Crocus is a unidimensional multi-layer model of snowpack with a typically centimetric resolution initially dedicated to the numerical simulation of snow in temperate regions (Brun et al., 1992). It describes the evolution of the snow microstructure driven by temperature and temperature gradients during dry snow metamorphism using semi-empirical variables and laws. It has been used for ice-sheet conditions in polar regions, both Greenland and Antarctica (Brun et al., 2011; Lefebre et al., 2003; Fréville et al., 2013; Libois et al., 2014, 2015). In these regions, it gives realistic predictions of density and snow type profiles (Brun et al., 1992; Vionnet et al., 2012), snow temperature profile (Brun et al., 2011), and snow specific surface area and permeability (Carmagnola et al., 2014; Domine et al., 2013). It has been recently optimized for application to conditions prevailing at Dome C, Antarctica (Libois et al., 2014). This was necessary to account for specific conditions such as high snow density values at the surface and low precipitation amounts.
The Crocus model has high vertical spatial resolution and also includes an interactive simulation of snow metamorphism in near-surface snow and firn. Therefore, it is a good basis for the study of post-deposition effects in low accumulation regions. For the purposes of this study, we thus implemented vapor transport resulting from temperature gradients and the water isotope dynamics into the Crocus model. This article presents this double implementation and a series of sensitivity tests. A perfect match with observations is not anticipated, in part because not all relevant processes are represented in the model. This study thus represents a first step towards better understanding the impact of diffusion driven by temperature gradients on the snow isotopic composition.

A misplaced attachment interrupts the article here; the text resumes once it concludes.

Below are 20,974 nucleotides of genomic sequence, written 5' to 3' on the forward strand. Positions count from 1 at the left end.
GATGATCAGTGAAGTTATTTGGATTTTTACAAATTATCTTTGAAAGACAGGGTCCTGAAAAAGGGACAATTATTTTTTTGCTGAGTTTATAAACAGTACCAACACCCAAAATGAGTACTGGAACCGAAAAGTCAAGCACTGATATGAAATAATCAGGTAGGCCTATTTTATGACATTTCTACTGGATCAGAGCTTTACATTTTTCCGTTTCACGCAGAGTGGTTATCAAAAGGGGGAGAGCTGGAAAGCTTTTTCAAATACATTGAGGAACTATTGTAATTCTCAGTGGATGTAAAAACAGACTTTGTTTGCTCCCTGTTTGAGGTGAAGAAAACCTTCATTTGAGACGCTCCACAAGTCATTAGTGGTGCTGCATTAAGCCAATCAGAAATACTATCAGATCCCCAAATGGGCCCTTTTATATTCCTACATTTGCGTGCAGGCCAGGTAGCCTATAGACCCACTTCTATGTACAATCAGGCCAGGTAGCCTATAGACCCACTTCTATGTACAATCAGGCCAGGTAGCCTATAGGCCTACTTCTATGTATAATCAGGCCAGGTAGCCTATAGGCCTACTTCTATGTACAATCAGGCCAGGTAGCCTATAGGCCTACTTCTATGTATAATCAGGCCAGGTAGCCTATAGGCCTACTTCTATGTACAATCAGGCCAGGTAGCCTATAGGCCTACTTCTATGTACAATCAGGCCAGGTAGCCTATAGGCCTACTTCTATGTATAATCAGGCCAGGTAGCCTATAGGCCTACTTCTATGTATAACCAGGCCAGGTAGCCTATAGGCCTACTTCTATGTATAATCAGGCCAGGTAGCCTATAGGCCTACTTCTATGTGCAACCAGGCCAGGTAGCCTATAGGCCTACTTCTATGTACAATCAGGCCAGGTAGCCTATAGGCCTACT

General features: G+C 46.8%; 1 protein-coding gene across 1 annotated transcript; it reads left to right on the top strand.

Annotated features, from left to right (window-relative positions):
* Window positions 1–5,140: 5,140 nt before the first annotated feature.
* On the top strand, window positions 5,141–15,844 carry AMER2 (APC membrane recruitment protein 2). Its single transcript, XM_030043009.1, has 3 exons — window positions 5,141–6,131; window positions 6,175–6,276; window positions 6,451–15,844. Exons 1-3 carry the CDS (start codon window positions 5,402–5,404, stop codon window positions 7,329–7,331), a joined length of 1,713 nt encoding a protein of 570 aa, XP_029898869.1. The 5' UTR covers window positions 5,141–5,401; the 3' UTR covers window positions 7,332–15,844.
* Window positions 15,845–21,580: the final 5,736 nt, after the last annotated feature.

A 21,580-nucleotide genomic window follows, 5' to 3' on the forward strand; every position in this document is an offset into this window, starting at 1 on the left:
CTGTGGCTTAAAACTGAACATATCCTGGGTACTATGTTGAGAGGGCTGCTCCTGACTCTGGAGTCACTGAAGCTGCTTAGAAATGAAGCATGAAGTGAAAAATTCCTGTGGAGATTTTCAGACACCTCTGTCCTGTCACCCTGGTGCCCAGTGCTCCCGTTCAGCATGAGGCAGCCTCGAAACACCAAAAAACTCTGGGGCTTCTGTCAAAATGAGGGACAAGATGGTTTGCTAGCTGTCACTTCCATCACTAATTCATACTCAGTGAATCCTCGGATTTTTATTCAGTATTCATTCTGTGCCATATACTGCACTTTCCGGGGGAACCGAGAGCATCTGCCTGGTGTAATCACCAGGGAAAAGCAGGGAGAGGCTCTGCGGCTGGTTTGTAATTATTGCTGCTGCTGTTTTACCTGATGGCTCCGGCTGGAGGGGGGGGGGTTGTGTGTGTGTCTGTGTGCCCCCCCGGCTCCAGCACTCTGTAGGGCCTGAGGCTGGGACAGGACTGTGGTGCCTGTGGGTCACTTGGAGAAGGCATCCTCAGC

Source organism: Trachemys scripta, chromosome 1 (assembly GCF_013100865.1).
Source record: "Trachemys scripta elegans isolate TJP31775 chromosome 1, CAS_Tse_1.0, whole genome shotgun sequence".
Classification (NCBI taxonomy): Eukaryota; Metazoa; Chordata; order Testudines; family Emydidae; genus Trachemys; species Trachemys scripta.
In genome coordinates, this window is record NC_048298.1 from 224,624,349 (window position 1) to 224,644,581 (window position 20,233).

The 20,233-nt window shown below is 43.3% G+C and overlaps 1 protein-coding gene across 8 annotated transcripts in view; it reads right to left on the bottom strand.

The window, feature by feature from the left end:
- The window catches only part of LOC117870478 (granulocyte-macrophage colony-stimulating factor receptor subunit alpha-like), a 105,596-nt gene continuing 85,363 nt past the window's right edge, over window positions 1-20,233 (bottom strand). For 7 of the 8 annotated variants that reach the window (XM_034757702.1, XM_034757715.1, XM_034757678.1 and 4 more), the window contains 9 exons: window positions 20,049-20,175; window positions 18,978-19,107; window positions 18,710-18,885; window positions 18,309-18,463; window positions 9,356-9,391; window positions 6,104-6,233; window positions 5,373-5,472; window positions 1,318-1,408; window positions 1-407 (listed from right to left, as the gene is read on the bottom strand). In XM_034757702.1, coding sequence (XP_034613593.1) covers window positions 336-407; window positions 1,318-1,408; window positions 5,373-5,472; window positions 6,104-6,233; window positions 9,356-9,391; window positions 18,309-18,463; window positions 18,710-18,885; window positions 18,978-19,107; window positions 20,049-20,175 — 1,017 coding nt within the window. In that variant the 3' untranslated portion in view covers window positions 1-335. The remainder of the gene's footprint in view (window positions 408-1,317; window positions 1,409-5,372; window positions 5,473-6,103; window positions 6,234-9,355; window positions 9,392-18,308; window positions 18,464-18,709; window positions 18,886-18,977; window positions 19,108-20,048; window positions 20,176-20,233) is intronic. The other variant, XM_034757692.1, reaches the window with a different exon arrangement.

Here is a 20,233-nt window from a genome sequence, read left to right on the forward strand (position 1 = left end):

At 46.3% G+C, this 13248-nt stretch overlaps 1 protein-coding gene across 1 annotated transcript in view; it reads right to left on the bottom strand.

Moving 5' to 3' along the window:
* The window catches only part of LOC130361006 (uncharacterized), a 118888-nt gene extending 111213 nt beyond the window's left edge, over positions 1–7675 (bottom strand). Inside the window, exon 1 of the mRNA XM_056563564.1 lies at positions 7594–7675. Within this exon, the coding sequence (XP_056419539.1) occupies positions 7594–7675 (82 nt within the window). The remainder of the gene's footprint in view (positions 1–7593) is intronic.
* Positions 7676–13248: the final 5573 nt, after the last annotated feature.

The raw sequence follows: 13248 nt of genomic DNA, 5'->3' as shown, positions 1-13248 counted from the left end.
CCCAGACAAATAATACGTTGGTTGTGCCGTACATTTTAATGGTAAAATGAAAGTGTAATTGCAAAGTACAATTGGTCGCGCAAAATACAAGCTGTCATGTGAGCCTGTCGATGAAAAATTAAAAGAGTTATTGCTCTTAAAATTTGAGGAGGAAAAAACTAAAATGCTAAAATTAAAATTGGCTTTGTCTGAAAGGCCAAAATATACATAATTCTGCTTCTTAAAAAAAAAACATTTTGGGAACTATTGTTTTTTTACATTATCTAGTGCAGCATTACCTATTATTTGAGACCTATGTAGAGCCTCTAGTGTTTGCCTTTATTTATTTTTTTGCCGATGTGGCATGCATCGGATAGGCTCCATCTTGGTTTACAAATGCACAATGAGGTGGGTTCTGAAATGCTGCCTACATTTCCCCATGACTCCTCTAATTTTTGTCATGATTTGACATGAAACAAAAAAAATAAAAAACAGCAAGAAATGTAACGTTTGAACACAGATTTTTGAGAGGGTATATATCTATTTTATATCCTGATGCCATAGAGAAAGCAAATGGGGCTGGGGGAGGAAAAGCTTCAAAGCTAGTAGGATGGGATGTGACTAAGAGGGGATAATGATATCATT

The isotopic composition of the snow can evolve after deposition due to several processes. Here, we first give a brief overview of such processes at the macroscopic level. Section 2.1 thus deals with the modification of the isotopic composition of a centimetric to decametric snow layer after exchanges with the other layers. Second, we consider the evolution of the isotopic composition at the microscopic level, i.e., at the level of the microstructure. The macroscopic change in the isotopic composition results from both large-scale and small-scale processes. For instance, dry metamorphism includes both vapor transport from one layer to another and vapor–ice grain exchange inside a layer.